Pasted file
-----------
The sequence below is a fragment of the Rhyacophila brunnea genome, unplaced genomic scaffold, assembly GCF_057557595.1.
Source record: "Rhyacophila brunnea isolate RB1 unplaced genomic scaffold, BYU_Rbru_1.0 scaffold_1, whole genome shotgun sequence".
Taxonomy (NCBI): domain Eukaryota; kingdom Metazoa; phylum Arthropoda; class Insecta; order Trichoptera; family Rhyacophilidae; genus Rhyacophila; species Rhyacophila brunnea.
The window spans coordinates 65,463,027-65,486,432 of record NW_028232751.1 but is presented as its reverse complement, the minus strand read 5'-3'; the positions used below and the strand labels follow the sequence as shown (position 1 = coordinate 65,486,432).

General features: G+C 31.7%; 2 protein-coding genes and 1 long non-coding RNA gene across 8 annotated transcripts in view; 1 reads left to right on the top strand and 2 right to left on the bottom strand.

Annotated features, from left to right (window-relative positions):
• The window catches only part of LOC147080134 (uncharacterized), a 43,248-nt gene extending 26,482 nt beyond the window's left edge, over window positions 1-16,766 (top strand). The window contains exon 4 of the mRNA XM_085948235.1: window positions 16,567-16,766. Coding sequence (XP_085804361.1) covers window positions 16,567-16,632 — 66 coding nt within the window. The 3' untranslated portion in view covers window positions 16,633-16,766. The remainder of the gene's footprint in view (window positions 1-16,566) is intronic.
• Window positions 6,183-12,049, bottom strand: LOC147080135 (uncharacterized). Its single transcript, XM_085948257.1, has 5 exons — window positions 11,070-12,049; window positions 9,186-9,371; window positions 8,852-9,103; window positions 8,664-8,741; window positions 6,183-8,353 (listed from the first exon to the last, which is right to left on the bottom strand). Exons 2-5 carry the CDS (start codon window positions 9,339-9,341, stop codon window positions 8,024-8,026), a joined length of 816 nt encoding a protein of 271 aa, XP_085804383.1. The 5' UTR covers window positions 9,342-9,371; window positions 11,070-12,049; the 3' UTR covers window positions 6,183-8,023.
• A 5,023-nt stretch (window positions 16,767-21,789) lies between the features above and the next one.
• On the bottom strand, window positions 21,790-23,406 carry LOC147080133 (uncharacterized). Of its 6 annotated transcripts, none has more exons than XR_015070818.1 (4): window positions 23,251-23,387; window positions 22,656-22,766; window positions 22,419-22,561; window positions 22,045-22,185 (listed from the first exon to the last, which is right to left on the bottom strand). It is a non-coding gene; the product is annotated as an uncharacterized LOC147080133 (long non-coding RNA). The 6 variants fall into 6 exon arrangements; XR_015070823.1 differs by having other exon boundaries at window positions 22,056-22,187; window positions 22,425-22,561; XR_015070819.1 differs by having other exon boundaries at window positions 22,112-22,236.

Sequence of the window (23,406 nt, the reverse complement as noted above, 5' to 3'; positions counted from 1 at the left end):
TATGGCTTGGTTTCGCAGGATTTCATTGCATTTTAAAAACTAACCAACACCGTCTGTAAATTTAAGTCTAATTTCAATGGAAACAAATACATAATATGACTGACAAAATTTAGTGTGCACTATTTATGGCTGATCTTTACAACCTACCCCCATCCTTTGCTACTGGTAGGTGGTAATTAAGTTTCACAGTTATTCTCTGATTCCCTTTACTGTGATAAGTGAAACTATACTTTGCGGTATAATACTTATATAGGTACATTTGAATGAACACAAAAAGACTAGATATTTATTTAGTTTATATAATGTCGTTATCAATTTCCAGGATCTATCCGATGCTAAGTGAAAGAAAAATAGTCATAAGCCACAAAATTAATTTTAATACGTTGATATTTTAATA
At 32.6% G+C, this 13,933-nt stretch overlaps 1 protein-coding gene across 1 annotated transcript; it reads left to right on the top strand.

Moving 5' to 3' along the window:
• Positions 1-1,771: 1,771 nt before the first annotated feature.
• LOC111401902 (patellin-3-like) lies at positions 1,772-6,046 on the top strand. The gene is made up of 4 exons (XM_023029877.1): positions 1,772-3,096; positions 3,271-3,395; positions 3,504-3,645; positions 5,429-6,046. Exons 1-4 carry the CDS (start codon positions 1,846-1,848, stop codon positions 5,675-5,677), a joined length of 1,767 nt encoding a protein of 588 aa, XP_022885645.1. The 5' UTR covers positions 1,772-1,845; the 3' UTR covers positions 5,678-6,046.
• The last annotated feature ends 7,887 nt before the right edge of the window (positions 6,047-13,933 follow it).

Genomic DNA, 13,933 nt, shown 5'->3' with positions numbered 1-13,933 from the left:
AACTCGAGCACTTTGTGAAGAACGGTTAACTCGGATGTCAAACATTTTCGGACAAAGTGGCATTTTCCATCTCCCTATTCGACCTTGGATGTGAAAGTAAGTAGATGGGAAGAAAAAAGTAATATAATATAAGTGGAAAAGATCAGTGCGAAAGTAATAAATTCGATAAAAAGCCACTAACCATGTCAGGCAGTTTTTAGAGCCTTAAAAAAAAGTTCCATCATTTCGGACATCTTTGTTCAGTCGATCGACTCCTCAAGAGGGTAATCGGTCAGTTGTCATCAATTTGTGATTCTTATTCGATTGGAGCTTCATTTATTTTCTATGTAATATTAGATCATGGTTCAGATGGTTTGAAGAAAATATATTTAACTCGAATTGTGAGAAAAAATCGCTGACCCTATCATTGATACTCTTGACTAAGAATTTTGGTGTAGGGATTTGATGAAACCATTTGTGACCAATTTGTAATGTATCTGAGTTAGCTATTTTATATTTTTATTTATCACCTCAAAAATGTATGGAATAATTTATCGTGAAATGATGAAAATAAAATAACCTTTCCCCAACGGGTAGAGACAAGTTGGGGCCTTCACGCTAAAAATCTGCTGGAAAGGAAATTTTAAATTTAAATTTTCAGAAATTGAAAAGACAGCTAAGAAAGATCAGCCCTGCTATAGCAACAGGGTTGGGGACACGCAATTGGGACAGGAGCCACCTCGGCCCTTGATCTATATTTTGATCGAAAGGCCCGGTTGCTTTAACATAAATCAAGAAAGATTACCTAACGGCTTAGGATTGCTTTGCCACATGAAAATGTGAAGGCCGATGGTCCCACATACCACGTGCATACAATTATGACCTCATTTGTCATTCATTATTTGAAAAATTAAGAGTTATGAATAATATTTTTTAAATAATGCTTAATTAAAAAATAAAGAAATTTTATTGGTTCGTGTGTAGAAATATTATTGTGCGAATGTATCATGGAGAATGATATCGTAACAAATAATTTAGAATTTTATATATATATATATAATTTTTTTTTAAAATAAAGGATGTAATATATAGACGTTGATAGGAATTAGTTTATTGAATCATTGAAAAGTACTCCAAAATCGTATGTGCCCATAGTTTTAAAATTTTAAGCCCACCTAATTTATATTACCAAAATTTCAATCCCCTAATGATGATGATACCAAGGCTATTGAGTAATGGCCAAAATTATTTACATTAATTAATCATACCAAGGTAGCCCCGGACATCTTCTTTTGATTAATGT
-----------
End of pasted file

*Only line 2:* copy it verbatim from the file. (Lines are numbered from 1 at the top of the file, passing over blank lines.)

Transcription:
Source record: "Rhyacophila brunnea isolate RB1 unplaced genomic scaffold, BYU_Rbru_1.0 scaffold_1, whole genome shotgun sequence".